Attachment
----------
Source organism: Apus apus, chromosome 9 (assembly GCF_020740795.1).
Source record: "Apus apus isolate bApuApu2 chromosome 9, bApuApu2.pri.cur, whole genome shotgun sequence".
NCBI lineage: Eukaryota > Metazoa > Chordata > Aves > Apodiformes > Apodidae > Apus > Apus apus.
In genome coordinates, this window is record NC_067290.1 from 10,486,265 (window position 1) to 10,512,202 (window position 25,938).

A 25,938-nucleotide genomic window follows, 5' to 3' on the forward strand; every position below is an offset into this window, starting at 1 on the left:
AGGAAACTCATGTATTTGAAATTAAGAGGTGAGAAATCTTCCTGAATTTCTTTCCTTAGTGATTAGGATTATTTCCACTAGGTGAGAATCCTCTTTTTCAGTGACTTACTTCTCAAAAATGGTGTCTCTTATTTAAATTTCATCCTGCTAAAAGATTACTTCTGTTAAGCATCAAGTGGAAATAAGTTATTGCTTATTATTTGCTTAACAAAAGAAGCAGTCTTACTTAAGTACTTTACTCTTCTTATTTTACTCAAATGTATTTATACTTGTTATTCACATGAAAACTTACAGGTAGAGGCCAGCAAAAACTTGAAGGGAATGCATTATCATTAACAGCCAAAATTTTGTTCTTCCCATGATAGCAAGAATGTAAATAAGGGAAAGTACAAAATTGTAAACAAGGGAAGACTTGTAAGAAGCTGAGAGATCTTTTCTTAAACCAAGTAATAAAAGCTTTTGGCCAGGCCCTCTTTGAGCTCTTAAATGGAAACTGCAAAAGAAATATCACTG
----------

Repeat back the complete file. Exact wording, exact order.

Source organism: Apus apus, chromosome 9 (assembly GCF_020740795.1).
Source record: "Apus apus isolate bApuApu2 chromosome 9, bApuApu2.pri.cur, whole genome shotgun sequence".
NCBI lineage: Eukaryota > Metazoa > Chordata > Aves > Apodiformes > Apodidae > Apus > Apus apus.
In genome coordinates, this window is record NC_067290.1 from 10,486,265 (window position 1) to 10,512,202 (window position 25,938).

A 25,938-nucleotide genomic window follows, 5' to 3' on the forward strand; every position below is an offset into this window, starting at 1 on the left:
AGGAAACTCATGTATTTGAAATTAAGAGGTGAGAAATCTTCCTGAATTTCTTTCCTTAGTGATTAGGATTATTTCCACTAGGTGAGAATCCTCTTTTTCAGTGACTTACTTCTCAAAAATGGTGTCTCTTATTTAAATTTCATCCTGCTAAAAGATTACTTCTGTTAAGCATCAAGTGGAAATAAGTTATTGCTTATTATTTGCTTAACAAAAGAAGCAGTCTTACTTAAGTACTTTACTCTTCTTATTTTACTCAAATGTATTTATACTTGTTATTCACATGAAAACTTACAGGTAGAGGCCAGCAAAAACTTGAAGGGAATGCATTATCATTAACAGCCAAAATTTTGTTCTTCCCATGATAGCAAGAATGTAAATAAGGGAAAGTACAAAATTGTAAACAAGGGAAGACTTGTAAGAAGCTGAGAGATCTTTTCTTAAACCAAGTAATAAAAGCTTTTGGCCAGGCCCTCTTTGAGCTCTTAAATGGAAACTGCAAAAGAAATATCACTG